Glittering Kuala Lumpur is a truly global city; it’s a melting pot of cultures, with influences from countries including Britain, China, and India, but still manages to maintain a distinct Malaysian vibe. Travellers love Kuala Lumpur for its amazing architecture, the abundance of museums, modern attractions and temples, and mosques. Malaysia’s capital is a wealth of culture, and 2 days in Kuala Lumpur is just enough to get a taste of this captivating city.
Kuala Lumpur is often a stopover destination for travelers venturing from destinations in Asia or Australasia to Europe or elsewhere in Asia; but if you have a stopover, why not extend it and make it a 2-day layover to check out some of the best sights that the city has to offer?
How to get to Kuala Lumpur
Kuala Lumpur airport is incredibly accessible from destinations in Asia, Australasia, and even Europe. Cheap AirAsia flights reach Kuala Lumpur from many destinations around South East Asia and China. The airport is also serviced by many other airlines; it is a hub for Malaysian Airways and is serviced by other national airlines.
It’s easy to reach Kuala Lumpur from the airport. Trains or bus leave, both bound for KL Sentral – the main station. Trains are faster, but the buses are cheaper. Once you reach KL Sentral, you can take the monorail to the station nearest your accommodation.
Alternatively, Grab (a taxi app) is affordable and popular in Kuala Lumpur. There is WiFi in Kuala Lumpur airport, so you can download the Grab app (if you haven’t already!) and order one from there. You can choose to pay the driver in cash.
If you’re visiting Kuala Lumpur from elsewhere in Malaysia or Singapore, overland travel is simple. Long distance buses are cheap and readily available – journey time is approximately 7-8 hours from Singapore and 5-6 hours from Penang. Trains also connect the country and reach up to Bangkok in Thailand.
What to do for 2 days in Kuala Lumpur
There are many sites to see within the city itself, plus some very easy trips to nearby destinations or day trips further afield.
Masjid Negara (National Mosque)
The Masjid Negara welcomes visitors at certain times of the day outside of prayer. They provide guests with long robes with a hood for women (if you are female, your hair must be covered) and visitors are welcome to walk around the grand building at their own leisure; of course, being considerate about any signs for areas that are for Muslims only. Sometimes volunteers are within the mosque, and they will tell you all about the history of the building and the significance of Islam in Malaysia.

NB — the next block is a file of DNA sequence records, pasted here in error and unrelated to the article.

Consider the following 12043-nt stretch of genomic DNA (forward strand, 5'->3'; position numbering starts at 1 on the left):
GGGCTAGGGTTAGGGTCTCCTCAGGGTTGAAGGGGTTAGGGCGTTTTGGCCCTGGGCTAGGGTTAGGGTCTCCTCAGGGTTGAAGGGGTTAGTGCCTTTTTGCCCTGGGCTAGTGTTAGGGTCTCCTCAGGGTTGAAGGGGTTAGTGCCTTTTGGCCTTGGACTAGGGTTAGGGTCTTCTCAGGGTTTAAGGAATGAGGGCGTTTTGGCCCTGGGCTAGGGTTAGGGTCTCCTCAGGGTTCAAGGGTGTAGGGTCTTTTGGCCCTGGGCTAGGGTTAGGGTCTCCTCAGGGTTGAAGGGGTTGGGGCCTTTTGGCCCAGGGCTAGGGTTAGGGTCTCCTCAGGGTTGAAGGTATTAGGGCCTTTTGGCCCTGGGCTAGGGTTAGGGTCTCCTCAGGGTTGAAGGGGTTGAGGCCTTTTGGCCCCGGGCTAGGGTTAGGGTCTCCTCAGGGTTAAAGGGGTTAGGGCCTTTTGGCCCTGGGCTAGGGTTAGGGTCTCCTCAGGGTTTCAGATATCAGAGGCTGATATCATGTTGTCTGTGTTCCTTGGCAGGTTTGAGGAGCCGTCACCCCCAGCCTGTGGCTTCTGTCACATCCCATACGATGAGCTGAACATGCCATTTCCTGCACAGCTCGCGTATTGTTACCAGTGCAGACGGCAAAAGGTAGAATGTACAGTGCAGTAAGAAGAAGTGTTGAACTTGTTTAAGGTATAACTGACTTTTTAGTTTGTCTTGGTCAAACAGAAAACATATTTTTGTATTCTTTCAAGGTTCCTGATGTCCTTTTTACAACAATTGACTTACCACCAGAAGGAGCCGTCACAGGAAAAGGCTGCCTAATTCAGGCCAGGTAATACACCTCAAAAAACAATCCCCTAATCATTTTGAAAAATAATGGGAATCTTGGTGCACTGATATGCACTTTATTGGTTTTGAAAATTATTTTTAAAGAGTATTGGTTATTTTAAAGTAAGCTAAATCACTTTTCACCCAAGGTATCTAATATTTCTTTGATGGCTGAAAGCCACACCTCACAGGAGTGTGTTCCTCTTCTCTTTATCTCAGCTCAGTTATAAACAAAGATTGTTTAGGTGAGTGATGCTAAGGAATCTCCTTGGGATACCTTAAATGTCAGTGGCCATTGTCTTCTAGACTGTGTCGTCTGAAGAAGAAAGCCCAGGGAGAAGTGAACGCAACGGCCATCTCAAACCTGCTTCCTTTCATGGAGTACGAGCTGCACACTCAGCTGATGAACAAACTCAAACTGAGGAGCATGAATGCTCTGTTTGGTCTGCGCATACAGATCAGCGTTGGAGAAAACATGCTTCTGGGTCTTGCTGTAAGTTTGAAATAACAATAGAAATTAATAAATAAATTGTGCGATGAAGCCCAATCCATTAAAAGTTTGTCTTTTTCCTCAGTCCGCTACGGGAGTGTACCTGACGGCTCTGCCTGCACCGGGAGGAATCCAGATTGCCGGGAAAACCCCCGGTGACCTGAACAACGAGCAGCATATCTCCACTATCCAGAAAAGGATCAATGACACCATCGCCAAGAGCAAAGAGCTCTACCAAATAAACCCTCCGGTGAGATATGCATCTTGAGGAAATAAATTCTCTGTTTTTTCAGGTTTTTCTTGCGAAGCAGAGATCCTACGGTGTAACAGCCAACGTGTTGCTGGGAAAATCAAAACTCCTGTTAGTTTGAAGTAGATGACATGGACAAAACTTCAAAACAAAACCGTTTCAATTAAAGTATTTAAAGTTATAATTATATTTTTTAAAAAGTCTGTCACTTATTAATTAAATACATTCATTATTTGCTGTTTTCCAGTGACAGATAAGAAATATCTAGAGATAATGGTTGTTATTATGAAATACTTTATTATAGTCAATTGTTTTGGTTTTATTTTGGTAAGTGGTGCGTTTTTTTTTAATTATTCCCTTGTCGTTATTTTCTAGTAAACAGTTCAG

If you want to purchase any bags, shoes, belts and more, the Central Market is your place. It sells all sorts, from fake designer labels to dried legumes. It’s also a great spot to grab some dinner; there are plenty of restaurants lining the marketplace.
Museum Negara (National Museum)
A fantastic starting point for national history, the Museum Negara discusses the tale of Malaysia; from ancient history to how the modern culture has developed. It’s a great place to get a grounding in Malaysia and learn why it is such an ethnically diverse country, about the natural landscape, and how Islam came to be the dominant religion (but also how other religions are respected and celebrated). For 5 ringgit entrance, it’s an absolute bargain.
Sri Mariamman Temple
Now we’re onto the Hindu temples! Kuala Lumpur has always had a big Indian population, thus the need for Hindu temples is prevalent. Guests are welcome to enter the temple and look around, admiring the statues of Hindu deities. Quite often, music is played and joyous prayers happen – which guests are sometimes invited to watch. Seeing the Hindu temple is another side of Malaysian culture and is a must-visit when in Kuala Lumpur.
Masjid Jamek (Jamek Mosque)